Source: Flickr/farm3


From a global point of the view, the Spanish market for pharmaceutical products was the tenth largest worldwide in the year 2013 by turnover in USD. As in so many other countries, the population in Spain is getting older and therefore also more prone to health problems. Chronic illnesses are an important factor here, plus the fact that the costs for those treatments for which the health insurance institutions no longer reimburse the whole amount are growing accordingly.

The market for products in the Consumer Healthcare sector is also on the rise. There are two reasons for this, which also influence this market segment: on the one hand there is a growing trend towards “self-medication” in Spain, and on the other hand some medicines and treatments are no longer paid for by the state health care system. There are also other factors at work on the market: an increasing number of generics being prescribed, cutbacks in spending on pharmaceutical products, and governmental control of the pharmaceutical budget at a central and regional level.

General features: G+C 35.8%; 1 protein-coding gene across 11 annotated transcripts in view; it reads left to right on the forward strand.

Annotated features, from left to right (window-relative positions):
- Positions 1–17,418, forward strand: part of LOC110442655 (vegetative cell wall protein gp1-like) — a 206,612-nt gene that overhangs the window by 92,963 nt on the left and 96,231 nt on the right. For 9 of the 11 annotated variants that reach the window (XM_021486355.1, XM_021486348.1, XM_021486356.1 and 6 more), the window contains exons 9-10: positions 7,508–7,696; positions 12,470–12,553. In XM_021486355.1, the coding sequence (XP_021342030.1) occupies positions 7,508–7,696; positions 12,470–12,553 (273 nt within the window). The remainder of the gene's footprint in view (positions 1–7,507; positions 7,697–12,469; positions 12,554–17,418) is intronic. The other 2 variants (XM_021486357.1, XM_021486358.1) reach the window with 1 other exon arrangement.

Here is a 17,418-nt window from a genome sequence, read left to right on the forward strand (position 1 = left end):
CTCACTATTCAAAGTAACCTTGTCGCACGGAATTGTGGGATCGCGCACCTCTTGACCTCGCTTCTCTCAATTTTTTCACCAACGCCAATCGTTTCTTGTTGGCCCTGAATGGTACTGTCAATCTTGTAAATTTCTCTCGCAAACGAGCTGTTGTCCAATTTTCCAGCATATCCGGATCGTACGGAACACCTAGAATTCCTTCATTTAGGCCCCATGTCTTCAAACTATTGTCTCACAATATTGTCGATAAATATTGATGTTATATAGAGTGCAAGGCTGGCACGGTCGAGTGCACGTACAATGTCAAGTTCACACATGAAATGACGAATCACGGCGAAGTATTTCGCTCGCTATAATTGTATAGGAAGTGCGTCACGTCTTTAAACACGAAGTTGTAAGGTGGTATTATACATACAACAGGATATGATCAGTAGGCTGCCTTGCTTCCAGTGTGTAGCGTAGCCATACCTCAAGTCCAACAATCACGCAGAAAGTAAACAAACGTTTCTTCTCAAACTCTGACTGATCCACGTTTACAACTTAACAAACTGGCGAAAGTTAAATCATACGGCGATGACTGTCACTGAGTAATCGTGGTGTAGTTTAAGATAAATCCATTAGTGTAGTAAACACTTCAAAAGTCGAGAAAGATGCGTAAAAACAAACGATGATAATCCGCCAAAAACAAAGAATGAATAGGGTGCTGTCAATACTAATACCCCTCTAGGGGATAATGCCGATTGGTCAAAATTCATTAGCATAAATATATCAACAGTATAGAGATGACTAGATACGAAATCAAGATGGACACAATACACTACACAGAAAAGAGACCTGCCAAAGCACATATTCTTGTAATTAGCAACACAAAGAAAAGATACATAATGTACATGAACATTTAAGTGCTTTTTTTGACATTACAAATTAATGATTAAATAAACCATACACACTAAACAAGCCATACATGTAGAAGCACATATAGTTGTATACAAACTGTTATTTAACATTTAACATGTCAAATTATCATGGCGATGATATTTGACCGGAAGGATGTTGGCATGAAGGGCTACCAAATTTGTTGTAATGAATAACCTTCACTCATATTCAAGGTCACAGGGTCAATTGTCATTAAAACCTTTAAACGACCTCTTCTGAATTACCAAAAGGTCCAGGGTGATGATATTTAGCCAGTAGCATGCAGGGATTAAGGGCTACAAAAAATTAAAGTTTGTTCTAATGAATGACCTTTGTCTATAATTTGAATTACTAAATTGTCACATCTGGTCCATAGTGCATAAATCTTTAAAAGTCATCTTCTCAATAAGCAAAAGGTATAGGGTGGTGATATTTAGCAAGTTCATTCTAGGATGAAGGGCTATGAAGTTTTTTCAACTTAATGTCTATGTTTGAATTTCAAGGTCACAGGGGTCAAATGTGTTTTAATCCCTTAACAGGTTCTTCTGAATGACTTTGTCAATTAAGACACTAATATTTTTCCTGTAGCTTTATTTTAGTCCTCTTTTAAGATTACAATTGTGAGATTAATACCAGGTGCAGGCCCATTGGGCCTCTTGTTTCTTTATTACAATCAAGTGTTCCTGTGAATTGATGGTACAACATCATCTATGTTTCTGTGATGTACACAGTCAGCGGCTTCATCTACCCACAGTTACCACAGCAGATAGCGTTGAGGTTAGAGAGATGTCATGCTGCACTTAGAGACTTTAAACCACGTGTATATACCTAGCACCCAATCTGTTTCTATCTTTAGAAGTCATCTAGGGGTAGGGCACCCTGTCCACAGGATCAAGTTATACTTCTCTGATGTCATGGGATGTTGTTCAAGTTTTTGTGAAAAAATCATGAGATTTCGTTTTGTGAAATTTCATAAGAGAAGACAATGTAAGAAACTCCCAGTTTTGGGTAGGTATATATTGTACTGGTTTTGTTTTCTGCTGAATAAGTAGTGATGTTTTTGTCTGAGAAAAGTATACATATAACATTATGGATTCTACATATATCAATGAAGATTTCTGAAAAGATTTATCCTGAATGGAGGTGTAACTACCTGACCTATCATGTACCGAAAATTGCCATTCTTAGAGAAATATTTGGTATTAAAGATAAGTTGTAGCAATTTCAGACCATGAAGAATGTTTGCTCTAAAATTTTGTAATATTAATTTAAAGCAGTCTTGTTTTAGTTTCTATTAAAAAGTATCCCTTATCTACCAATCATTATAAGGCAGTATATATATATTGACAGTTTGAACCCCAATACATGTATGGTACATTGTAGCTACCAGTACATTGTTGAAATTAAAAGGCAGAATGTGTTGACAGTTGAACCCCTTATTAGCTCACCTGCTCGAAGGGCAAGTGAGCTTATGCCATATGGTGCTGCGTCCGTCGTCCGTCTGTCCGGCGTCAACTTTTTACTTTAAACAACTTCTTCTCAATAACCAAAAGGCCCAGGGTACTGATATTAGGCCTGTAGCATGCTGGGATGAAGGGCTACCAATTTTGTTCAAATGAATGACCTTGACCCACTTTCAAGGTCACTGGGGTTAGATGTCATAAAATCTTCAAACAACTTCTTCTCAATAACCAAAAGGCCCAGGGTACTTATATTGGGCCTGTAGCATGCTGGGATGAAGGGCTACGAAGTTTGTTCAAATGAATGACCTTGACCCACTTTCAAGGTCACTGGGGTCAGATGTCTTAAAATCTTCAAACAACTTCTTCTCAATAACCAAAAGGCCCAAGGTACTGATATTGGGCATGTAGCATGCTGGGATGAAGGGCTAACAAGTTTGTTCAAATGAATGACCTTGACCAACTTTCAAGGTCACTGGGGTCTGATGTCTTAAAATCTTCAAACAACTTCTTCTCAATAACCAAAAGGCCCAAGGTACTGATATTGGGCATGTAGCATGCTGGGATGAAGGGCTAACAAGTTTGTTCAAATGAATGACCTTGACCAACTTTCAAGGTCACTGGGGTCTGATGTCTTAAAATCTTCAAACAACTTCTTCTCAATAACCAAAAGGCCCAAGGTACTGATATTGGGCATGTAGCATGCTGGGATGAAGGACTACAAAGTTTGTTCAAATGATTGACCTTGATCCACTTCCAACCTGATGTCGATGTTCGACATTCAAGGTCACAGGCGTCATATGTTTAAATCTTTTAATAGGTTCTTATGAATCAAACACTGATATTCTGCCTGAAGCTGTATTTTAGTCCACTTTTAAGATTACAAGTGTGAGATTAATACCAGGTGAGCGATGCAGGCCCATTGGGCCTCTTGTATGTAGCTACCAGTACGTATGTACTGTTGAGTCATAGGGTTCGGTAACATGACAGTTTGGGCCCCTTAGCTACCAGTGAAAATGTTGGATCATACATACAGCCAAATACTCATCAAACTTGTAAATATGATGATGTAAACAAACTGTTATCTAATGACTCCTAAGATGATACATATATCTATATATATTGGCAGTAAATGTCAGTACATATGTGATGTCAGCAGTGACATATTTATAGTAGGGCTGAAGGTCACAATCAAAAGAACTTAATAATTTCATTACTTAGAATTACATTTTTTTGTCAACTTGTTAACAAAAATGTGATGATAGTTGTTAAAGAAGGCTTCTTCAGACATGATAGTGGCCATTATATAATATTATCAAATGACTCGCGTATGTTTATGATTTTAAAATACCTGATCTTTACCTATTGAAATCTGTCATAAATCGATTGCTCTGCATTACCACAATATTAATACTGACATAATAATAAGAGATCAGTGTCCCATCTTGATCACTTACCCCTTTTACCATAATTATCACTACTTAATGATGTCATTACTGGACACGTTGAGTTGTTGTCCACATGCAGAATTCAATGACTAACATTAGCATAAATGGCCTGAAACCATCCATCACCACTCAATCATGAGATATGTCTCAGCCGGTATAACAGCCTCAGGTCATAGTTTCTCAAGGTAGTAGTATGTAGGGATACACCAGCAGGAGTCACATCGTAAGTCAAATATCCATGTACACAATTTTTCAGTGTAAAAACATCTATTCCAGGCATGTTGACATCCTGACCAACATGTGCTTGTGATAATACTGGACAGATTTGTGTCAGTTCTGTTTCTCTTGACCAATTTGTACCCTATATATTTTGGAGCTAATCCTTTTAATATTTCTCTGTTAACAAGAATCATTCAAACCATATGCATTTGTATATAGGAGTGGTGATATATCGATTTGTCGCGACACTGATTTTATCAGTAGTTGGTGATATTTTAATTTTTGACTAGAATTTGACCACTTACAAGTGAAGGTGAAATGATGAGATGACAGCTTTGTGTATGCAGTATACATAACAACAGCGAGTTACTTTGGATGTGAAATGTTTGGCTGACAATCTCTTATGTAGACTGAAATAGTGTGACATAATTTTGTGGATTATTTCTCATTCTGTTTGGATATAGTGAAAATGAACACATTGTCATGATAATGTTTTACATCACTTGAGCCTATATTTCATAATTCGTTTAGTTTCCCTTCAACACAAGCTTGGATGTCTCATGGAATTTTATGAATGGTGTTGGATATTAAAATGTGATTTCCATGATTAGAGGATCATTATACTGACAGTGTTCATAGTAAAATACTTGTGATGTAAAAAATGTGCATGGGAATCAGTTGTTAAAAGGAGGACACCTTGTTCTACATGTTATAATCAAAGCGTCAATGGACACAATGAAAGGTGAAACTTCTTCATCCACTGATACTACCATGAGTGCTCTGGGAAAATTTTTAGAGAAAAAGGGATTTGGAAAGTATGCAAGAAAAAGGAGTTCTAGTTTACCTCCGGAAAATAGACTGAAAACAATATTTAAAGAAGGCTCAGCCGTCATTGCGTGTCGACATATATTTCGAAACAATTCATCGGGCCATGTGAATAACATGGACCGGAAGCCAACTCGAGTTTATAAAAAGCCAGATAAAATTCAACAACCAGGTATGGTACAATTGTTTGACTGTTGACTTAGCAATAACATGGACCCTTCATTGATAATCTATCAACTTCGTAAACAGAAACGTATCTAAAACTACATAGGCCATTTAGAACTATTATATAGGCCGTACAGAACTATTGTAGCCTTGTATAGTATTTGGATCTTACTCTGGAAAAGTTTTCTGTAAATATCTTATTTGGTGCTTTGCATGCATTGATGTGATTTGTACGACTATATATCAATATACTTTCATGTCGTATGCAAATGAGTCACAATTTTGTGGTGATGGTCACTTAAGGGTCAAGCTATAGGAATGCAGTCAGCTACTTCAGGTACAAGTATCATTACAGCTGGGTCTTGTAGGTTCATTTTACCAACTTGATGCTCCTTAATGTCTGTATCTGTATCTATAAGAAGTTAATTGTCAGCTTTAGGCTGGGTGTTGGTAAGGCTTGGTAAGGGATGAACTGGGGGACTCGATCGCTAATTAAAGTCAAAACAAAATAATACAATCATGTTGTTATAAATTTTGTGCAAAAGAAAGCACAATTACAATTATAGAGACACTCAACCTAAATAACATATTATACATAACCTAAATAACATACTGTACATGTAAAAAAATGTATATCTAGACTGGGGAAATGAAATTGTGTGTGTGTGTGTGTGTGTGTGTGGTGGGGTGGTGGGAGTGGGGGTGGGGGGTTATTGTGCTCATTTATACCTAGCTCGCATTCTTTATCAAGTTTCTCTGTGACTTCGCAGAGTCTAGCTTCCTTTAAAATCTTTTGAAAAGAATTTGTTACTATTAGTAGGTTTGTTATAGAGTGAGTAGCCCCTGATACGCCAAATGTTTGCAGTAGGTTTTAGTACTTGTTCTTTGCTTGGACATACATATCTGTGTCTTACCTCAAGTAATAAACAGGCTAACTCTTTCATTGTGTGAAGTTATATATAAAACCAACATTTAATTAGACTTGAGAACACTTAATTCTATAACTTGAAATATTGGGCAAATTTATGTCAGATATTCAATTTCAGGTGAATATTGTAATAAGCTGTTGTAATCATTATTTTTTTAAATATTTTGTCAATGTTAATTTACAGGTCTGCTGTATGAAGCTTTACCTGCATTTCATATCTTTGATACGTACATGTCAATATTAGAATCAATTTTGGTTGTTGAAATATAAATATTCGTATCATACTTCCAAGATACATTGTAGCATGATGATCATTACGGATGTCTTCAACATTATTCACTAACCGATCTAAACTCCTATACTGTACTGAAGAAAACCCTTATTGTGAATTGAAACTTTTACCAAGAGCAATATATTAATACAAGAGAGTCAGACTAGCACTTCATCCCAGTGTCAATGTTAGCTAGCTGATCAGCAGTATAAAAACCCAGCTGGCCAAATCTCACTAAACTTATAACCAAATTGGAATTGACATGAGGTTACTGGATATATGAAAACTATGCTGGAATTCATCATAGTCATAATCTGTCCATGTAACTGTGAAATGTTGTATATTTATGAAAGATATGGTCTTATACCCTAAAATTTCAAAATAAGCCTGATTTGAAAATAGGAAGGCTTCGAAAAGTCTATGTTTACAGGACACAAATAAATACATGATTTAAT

A glance at the relevant figures shows that expenditure on pharmaceutical products declined between 2010 and 2012. The reason for this was new legislation in the wake of the economic crisis, with which the government enforced a reduction in the price of pharmaceutical products in the public sector in the years 2010 and 2011. Combined with the already reduced pharmaceutical budget, this led to the market volume shrinking by more than six percent a year. Sales went down even further in the year 2012 due to further cutbacks. Following a stable 2013, sales picked up again in the year 2014, and last year they stood at around EUR 18,500 million. An important fact, however, is that the generics market increased over the entire period. Here too it is worth taking a closer look, because while the proportion of branded products in the pharmaceutical sector declined by 18.4 percent in the last four years, the proportion of generics rose by 45.9 percent. In the meantime, generics account for 40 percent of the packaging units sold, a trend which will continue in the years to come, and that will mean even greater pressure on prices.